Sens. Todd Young (R-IN) and Chris Coons (D-DE) introduced a bill last month that would expand the federal judiciary by 77 judges, starting in 2025, after the current presidential term.
Democrats have been expressing a wish to expand the number of Supreme Court justices, so that President Joe Biden can appoint four new justices to override the current 6-3 majority of Republican appointees. Some have advocated a milder approach, expanding the lower courts first.
The new bill, called the Judicial Understaffing Delays Getting Emergencies Solved (JUDGES) Act, says that “The Judicial Conference of the United States requested the creation of 77 new district judges in its 2021 report,” and that “As of March 31, 2021, there were 696,789 pending cases, averaging 803 filings per judgeship.” The Coons-Young legislation provides for 39 new judgeships to be created after Jan. 21, 2025, and 38 new judgeships after Jan. 21, 2029.
Last year, during the presidential campaign, Biden dodged the question of whether he would endorse Democrats’ calls to pack the Supreme Court, finally announcing that he would appoint a commission of “scholars” to consider the issue. But Democrats jumped the gun, unveiling legislation in both the House and the Senate in April to expand the number of Supreme Court justices from nine to thirteen.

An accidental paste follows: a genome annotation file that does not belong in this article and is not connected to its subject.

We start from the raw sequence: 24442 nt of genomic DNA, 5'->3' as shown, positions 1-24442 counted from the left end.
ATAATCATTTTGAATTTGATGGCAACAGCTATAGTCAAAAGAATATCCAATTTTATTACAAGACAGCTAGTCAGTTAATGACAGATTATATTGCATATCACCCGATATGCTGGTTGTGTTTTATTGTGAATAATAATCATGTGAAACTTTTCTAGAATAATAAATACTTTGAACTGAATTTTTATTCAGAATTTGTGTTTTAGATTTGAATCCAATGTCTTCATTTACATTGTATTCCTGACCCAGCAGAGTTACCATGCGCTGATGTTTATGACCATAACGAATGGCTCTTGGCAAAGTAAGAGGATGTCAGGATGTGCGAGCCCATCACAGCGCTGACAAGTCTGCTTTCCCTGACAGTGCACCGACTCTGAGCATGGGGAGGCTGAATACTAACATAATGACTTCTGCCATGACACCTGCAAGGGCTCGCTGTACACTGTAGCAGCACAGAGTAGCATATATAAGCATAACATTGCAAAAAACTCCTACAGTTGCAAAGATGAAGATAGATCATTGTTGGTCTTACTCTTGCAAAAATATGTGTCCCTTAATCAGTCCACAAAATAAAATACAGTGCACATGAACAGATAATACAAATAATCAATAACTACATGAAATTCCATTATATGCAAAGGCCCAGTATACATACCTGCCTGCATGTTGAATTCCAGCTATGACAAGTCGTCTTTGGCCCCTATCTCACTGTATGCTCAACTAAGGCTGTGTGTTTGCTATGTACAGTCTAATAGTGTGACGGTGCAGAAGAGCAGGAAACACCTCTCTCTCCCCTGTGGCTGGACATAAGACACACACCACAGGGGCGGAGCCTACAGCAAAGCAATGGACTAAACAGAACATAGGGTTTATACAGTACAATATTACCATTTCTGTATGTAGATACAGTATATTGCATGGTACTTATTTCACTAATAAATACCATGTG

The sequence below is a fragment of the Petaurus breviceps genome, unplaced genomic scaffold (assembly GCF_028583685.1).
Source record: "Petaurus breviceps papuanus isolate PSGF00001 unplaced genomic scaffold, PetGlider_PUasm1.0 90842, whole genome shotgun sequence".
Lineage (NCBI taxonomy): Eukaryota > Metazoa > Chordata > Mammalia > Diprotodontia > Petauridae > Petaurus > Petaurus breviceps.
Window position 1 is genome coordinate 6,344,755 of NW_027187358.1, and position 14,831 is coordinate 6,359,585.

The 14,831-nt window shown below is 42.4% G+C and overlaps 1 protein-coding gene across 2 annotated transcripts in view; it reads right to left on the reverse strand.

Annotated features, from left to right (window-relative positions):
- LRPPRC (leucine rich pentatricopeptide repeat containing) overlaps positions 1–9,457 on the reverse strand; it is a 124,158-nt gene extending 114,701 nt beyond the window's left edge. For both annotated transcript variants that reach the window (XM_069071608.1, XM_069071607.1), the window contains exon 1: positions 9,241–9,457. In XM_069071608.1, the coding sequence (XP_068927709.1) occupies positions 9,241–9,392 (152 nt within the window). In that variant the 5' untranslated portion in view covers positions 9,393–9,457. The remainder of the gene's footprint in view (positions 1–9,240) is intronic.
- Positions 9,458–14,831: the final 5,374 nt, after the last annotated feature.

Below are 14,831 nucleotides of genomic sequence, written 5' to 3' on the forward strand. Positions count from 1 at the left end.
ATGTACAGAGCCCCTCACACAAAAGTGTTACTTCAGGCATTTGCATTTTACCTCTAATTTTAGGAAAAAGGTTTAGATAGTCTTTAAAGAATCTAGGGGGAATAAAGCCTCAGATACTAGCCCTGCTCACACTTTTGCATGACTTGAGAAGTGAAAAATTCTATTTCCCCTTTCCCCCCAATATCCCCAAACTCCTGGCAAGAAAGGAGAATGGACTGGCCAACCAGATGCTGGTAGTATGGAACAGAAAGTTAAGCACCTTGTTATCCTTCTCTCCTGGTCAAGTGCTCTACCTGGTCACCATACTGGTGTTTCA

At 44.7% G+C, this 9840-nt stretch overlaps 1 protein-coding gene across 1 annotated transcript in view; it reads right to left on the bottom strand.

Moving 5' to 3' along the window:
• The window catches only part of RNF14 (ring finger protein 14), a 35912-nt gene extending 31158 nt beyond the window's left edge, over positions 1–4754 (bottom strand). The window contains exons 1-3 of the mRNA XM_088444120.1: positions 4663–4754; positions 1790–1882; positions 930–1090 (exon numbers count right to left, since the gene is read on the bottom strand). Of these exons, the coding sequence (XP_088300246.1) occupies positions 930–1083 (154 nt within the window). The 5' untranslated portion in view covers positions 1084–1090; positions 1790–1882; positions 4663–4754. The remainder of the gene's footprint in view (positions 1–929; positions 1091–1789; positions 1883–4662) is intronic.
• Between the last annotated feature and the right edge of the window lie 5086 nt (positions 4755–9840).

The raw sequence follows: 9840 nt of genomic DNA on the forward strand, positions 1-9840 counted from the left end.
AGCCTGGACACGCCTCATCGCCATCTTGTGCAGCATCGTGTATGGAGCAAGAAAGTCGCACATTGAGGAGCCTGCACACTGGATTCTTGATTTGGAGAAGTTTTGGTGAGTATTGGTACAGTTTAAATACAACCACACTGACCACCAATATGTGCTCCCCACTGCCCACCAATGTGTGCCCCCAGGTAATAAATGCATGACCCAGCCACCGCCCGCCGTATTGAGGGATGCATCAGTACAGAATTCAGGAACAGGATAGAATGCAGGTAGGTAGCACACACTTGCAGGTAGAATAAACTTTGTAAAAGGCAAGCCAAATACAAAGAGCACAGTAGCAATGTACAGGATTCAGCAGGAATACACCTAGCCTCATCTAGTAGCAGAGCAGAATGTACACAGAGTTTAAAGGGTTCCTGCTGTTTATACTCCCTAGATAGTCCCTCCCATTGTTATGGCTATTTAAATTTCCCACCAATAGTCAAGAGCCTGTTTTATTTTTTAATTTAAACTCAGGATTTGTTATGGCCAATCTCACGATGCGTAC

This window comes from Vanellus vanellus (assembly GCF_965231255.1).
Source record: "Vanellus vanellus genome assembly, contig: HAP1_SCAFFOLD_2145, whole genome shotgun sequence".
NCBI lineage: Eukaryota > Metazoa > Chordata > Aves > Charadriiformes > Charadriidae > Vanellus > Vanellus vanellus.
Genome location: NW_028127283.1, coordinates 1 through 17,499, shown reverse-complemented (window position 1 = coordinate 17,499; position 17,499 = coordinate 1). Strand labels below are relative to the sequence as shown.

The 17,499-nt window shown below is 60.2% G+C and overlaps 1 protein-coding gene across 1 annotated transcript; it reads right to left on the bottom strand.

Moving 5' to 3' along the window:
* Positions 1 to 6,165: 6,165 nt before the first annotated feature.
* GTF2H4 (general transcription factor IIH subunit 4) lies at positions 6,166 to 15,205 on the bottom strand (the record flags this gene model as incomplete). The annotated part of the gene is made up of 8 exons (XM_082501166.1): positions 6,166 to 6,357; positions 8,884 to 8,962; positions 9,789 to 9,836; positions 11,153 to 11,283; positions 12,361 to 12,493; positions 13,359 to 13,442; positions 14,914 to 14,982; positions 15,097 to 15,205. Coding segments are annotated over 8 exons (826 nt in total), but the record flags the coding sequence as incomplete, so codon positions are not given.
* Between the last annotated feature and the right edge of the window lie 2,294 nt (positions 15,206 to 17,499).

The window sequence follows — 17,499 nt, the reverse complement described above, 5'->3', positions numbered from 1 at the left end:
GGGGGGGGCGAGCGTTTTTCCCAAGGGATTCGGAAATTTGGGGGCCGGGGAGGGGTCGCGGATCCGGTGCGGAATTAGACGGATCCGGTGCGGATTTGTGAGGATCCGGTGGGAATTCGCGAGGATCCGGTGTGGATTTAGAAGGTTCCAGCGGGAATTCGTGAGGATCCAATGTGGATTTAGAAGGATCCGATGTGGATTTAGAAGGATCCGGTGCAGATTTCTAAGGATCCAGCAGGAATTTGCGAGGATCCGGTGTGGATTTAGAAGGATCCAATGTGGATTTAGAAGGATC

The federal judiciary expanded by 30 percent under President Jimmy Carter, who filled the resultant vacancies with liberal-minded justices. A smaller expansion took place in 1990, under President George H.W. Bush.
Left-wing judicial activists are describing judicial expansion as an urgent priority.
Joel B. Pollak is Senior Editor-at-Large at Breitbart News and the host of Breitbart News Sunday on Sirius XM Patriot on Sunday evenings from 7 p.m. to 10 p.m. ET (4 p.m. to 7 p.m. PT). He is the author of the recent e-book, Neither Free nor Fair: The 2020 U.S. Presidential Election. His recent book, RED NOVEMBER, tells the story of the 2020 Democratic presidential primary from a conservative perspective. He is a winner of the 2018 Robert Novak Journalism Alumni Fellowship. Follow him on Twitter at @joelpollak.